Famous as the site of the ‘Lambeth toll’ – a charitable daily offering of bread, broth and money for the local people – the tower also acts as the gatekeeper’s private residence and houses a collection of more than 230,000 books, texts and manuscripts in storage for the Lambeth Palace Library.
Stunning gardens at Lambeth Palace
It is not just the interior of this beautiful property that leaves visitors breathless, however, as the extensive outside spaces also have their charm and are a delight to behold throughout the year.
With stunning gardens a key feature of the palace since its first creation, the gardens were given a less formal tone by Archbishop John Moore in 1783. Later, a total of nine acres of land were set aside by Archbishop Frederick Temple in 1901 to help in the creation of Archbishop’s Park – a popular meeting place that remains open to this day and is managed and curated by Lambeth Council.
Inside the grounds of the palace, the curved walkways, belts of trees and landscape contours of the original gardens can still be enjoyed to this day, while the palace and garden grounds are maintained and owned by the Church Commissioners for England.
A range of volunteers help to keep the outside spaces in pristine condition throughout the year and with its outstanding heritage, the gardens remain the oldest continuously cultivated garden in London.
Travel options for Lambeth Palace guests
Visitors planning head to Lambeth Palace during a trip to the English capital might like to make use of the swift and easy travel that is afforded by the London Underground network. Anyone keen to take the Tube to Lambeth Palace can do so via one of the many nearby stations, including:
- Lambeth North (Bakerloo line)
- Waterloo (Bakerloo, Jubilee, Northern and Waterloo & City lines)
- Westminster (Circle, District and Jubilee lines)
- Elephant & Castle (Bakerloo and Northern lines)
- St James’s Park (Circle and District lines)
- Southwark (Jubilee line)
- Embankment (Bakerloo, Circle, District and Northern lines)
Overground rail services can also be found nearby, with both Waterloo Station and Elephant & Castle Station offering National Rail services to the rest of the capital and beyond.
Full details of all public transport options – including Underground, overground and bus networks – can be found by visiting the official site of Transport for London. The website offers up-to-date timetables, station opening times, service updates and much more.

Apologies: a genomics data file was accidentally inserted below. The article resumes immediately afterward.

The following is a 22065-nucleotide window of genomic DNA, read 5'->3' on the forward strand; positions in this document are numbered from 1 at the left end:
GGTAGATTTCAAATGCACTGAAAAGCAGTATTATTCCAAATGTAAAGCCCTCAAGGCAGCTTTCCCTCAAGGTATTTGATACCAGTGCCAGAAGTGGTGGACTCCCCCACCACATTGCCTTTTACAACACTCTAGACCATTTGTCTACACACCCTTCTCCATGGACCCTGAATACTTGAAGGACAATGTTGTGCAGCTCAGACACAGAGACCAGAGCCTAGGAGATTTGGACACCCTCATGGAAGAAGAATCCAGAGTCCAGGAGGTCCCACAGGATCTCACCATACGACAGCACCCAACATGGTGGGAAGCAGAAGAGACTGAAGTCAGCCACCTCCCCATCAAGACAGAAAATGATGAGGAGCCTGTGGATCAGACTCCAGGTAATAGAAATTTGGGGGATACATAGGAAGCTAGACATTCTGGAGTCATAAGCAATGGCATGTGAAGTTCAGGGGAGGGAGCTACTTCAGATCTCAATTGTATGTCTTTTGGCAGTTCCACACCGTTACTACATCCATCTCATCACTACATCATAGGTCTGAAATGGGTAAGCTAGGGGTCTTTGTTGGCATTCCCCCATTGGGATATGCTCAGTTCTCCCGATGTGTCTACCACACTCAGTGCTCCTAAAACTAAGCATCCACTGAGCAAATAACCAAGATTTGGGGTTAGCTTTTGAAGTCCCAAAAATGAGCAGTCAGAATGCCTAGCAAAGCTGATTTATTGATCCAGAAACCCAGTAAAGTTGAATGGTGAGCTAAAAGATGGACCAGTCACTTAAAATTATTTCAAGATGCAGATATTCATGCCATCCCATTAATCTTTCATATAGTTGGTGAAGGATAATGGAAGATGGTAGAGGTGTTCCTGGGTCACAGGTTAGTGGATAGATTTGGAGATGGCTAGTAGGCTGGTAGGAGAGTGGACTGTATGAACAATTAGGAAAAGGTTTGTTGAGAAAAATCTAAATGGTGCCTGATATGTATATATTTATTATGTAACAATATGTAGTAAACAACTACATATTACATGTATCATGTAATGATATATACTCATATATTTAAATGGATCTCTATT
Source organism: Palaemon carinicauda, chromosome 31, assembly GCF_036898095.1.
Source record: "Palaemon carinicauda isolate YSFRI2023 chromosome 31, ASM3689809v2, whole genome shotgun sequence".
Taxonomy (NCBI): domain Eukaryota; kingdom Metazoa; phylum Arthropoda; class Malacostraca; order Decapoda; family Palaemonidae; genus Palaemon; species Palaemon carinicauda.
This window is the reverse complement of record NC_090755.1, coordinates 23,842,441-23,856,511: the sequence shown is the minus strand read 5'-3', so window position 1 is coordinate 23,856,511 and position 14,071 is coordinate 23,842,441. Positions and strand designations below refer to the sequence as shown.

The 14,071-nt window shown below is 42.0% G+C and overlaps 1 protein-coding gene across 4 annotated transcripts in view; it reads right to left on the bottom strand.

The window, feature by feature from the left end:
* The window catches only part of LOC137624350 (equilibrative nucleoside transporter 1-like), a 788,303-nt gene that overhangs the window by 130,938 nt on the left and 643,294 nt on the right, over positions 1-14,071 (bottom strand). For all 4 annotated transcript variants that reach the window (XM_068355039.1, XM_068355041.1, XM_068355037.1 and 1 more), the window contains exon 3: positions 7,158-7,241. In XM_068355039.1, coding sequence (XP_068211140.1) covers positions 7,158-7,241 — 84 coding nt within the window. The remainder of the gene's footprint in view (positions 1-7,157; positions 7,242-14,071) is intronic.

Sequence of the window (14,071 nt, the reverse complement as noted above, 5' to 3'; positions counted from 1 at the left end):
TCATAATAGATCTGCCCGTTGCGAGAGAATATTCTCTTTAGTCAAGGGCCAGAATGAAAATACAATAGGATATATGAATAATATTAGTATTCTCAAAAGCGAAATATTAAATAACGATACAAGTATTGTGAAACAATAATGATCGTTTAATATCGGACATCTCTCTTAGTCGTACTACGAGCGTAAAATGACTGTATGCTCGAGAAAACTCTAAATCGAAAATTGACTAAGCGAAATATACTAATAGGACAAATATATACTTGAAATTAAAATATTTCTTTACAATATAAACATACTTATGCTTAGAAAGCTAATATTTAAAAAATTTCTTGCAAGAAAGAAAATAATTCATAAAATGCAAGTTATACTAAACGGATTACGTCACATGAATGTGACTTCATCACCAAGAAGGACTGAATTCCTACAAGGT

Meanwhile, travellers that prefer to hire a car during their London getaway can make use of the myriad local parking facilities that this busy part of the city has to offer, such as:
- Waterloo C Car Park (0.8 miles, 16 minutes’ travel time on foot)
- Newington Causeway Car Park (1.2 miles, 25 minutes)
- Hungerford Bridge Car Park (0.8 miles, 15 minutes)
- APCOA Waterloo Station Car Park (0.8 miles, 16 minutes)
- Cornwall Road Car Park (one mile, 20 minutes)
- Abington Street Car Park (0.5 miles, ten minutes)
Fans of two-wheeled travel are also well catered for in terms of parking in the local area, with motorcycle-only spaces available at:
- Motorbike Parking St Thomas Hospital (0.4 miles, nine minutes)
Anyone planning to travel via road in central London should be aware that traffic volumes can be high throughout the day, especially during the morning and evening rush hours. It can therefore be prudent for visitors to both plan their journeys in advance and pre-book their parking.
Other nearby attractions for London visitors to explore
Anyone planning a visit to London can be assured there are plenty of sights to see and things to do besides a visit to Lambeth Palace. Here are just some of the many fantastic attractions that anyone planning a trip to the English capital should have on their itinerary during their stay:
- Coca-Cola London Eye (0.6 miles, seven minutes’ travel time via public transport)
- The London Dungeon (0.5 miles, eight minutes)
- Sea Life London Aquarium (0.5 miles, five minutes)
- Churchill War Rooms (0.6 miles, nine minutes)
- Westminster Abbey (0.4 miles, 11 minutes)
- Ripley’s Believe It or Not! London (1.5 miles, 17 minutes)
- Big Ben (0.4 miles, nine minutes)
- Palace of Westminster (0.4 miles, eight minutes)
- London Bridge Experience (1.9 miles, 19 minutes)
- Buckingham Palace (1.2 miles, 16 minutes)
- Shrek’s Adventure (0.4 miles, nine minutes)
- Shakespeare’s Globe (1.6 miles, ten minutes)
- IWM (0.5 miles, six minutes)
- Florence Nightingale Museum (0.4 miles, four minutes)
- The View from the Shard (1.8 miles, 19 minutes)
- St Paul’s Cathedral (1.9 miles, 23 minutes)
- Tower Bridge (2.4 miles, 29 minutes)
- Tower of London (2.4 miles, 29 minutes)